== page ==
Evidence based should be used rather than research based as they are not the same. Per Dr. Sally Shaywitz, evidence based is proven methods while scientifically based reading research (SBRR) is based on theories of science but not necessarily proven.
Evidence based is systematic, explicit instruction and the term evidence based must be used in:
- early screening
- professional development
Prior to selecting a reading program, you must always ask: “Show me the evidence.”
We must ensure that programs that are used truly meet the standard of “evidence –based” and that this scientific term is not used indiscriminately, that is, plunked down to describe a program that does not truly meet the high standard and implications of what “evidence-based” implies. This means that if a program promotes itself as “evidence-based,” it must be required to produce evidence of a randomized field trial where the program in question is tested against other programs and that this program was demonstrated as effective in improving students’ reading. The model for such evidence-based field trials are those required by the FDA for medications before the medication is approved as effective and ready for use.
It would be a shame to allow the term “evidence-based” to be used to describe a program, indiscriminately, without reliable evidence that the program is actually effective in improving students’ reading. It is important to appreciate that anecdotal or received wisdom is insufficient. We have come too far and made too much progress to allow anything less than valid scientific evidence to be used in determining if, indeed, a program is effective in improving students’ reading. Thus, there must be a strict criterion of proof emanating from positive field trials – whether used:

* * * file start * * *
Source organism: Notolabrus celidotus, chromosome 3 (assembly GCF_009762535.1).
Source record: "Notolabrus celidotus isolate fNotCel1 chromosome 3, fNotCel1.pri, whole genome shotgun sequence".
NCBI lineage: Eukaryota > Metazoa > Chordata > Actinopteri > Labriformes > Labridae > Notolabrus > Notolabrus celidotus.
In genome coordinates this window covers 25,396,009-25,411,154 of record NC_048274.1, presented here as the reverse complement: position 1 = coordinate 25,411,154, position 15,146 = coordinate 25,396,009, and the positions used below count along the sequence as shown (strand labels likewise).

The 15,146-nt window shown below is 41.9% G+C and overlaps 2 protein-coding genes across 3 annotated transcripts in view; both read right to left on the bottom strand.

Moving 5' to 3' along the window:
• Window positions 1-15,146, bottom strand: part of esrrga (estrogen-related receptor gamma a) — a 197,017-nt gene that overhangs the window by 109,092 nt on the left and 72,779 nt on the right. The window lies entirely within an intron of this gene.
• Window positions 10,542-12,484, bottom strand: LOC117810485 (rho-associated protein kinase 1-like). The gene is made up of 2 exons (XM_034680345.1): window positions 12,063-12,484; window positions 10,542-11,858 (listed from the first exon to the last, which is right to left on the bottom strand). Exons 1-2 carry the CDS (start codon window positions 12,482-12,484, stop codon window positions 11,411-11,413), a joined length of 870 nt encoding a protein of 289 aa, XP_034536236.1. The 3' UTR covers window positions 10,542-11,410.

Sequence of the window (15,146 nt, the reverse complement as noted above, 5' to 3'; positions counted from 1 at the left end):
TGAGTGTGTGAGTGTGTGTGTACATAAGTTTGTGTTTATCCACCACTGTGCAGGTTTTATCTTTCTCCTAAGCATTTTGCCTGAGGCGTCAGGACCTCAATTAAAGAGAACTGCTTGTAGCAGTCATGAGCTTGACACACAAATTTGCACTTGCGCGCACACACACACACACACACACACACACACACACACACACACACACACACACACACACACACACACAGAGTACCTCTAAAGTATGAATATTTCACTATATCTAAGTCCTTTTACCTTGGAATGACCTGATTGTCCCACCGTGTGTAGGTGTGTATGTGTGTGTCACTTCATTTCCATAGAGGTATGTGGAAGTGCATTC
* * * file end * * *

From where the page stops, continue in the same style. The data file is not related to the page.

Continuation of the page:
- in a school to teach children to read;
- by colleges to train future teachers of reading; or
- in providing professional development to teachers.
The gold standard must be proof (evidence) that the program improves the children’s reading. To accept anything less would be a regressive step backwards and a loss for all the parents, educators and children who are eagerly awaiting programs that truly have evidence that they are effective.
The above is an excerpt from the article A Major Step Forward. Please take the time to read the entire article as it is excellent. It summarizes “The Science of Dyslexia” House Committee Hearing as well as provides Dr. Sally Shaywitz’s recommendations made to the Congressional Science, Space and Technology Committee on September 18, 2014. Please also refer to The Yale Center for Dyslexia and Creativity’s Dyslexia Declaration of Rights.
Please watch Dr. Sally Shaywitz at the House Committee hearing on “The Science of Dyslexia,” September 18, 2014 as she explains the difference between Evidence-Based Programs compared to Research-Based Programs and why we need to select evidence-based programs to help students with dyslexia succeed. Evidence based instruction is not only crucial for the 1 in 5 students with dyslexia, but it makes ALL students more successful.